Saturated, Monounsaturated, and Polyunsaturated Fats: What's the Difference? - dummies

Saturated, Monounsaturated, and Polyunsaturated Fats: What’s the Difference?

By Christopher Hobbs, Elson Haas

What do the terms saturated, unsaturated, and monounsaturated fats mean to your diet and health? These words describe how many hydrogen atoms occur in a molecule, or fundamental unit, of fats and oils, compared with carbon atoms.

A fatty acid molecule is one of the building blocks of fat, and the more hydrogen than carbon that it has, the more saturated it is. Saturated fats are usually solid at room temperature. (Think of bacon grease or a block of cheese.) The less hydrogen than carbon, the more liquid it is. (Think of canola or sunflower seed oil.)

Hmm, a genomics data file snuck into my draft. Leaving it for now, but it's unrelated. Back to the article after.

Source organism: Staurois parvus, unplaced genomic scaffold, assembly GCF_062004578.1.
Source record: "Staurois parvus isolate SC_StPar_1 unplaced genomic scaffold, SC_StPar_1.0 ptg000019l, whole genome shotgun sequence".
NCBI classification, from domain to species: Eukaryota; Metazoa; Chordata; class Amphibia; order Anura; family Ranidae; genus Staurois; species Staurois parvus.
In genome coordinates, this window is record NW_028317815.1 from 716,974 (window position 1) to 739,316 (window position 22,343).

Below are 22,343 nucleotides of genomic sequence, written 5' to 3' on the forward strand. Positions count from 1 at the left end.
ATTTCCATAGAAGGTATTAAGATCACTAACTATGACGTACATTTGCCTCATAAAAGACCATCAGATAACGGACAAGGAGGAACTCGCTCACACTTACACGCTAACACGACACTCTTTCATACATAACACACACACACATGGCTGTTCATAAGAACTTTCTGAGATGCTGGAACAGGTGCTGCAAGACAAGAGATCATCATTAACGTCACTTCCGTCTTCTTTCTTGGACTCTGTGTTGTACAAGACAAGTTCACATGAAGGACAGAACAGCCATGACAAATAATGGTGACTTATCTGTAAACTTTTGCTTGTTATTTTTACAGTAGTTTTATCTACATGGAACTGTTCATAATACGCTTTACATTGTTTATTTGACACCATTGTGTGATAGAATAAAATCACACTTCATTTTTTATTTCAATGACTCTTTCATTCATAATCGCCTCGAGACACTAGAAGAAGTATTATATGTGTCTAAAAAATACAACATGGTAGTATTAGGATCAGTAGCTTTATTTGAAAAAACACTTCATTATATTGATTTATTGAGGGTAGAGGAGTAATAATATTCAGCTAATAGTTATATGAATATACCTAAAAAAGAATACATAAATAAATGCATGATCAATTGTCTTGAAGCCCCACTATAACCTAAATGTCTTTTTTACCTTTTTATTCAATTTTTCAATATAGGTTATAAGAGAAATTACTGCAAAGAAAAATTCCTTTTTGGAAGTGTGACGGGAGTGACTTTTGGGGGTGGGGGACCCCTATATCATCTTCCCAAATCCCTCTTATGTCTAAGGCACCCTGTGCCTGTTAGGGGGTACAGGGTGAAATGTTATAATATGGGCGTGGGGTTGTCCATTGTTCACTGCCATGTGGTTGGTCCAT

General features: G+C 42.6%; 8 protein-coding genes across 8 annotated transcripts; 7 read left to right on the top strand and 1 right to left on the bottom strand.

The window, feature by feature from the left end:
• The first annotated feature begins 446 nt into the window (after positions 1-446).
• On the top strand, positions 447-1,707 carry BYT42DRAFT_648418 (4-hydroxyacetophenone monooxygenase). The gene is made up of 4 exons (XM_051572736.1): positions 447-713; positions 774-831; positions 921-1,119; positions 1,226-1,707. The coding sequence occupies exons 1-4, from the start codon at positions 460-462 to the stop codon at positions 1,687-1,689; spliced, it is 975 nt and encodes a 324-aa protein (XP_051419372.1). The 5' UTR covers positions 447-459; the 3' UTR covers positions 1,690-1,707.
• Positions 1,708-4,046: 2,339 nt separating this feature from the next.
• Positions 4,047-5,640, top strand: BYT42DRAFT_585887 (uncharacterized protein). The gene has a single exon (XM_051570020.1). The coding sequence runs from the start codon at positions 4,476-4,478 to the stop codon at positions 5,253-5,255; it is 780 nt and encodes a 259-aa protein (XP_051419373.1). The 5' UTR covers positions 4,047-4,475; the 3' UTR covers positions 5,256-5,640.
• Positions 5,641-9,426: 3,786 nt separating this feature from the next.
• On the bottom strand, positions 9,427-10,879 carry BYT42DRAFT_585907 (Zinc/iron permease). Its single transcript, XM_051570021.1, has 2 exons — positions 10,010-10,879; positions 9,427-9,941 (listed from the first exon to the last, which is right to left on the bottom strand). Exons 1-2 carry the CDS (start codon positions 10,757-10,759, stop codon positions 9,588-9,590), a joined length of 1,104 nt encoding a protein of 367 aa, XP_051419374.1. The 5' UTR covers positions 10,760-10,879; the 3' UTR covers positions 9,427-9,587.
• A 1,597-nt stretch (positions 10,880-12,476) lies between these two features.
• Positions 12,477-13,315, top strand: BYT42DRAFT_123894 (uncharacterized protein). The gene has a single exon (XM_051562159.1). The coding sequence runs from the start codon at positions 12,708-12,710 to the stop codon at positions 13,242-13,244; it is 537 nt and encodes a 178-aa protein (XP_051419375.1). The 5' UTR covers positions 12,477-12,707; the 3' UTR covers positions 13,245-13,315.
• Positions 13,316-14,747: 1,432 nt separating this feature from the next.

Here are some more fats facts:

  • Saturated fats (margarine, butter, and coconut oil) are not healthy to use regularly because they contribute to heart disease.

  • Unsaturated fats (sunflower seed, safflower, and corn oils) are healthier for your heart.

  • Monounsaturated fatty acids (olive, sesame, and canola oils) are the healthiest for daily use.

One drawback of polyunsaturated fats, however, is that they spoil more quickly than saturated fats, even when you store them in the refrigerator. Oils high in unsaturated fatty acids (like safflower oil) will go rancid faster when they’re cooked, but can also spoil within several weeks even at room temperature.

Another sneaky process you must watch out for: Manufacturers can heat up unsaturated oils like sunflower seed oil, force hydrogen into it under pressure, and make it more saturated. (You can probably guess that such oils are called hydrogenated or partially hydrogenated.) Margarine is made in this manner to produce a solid that you can spread. These products are not healthy for your heart, and they may increase your risk of developing certain kinds of cancer — not a bargain at any price.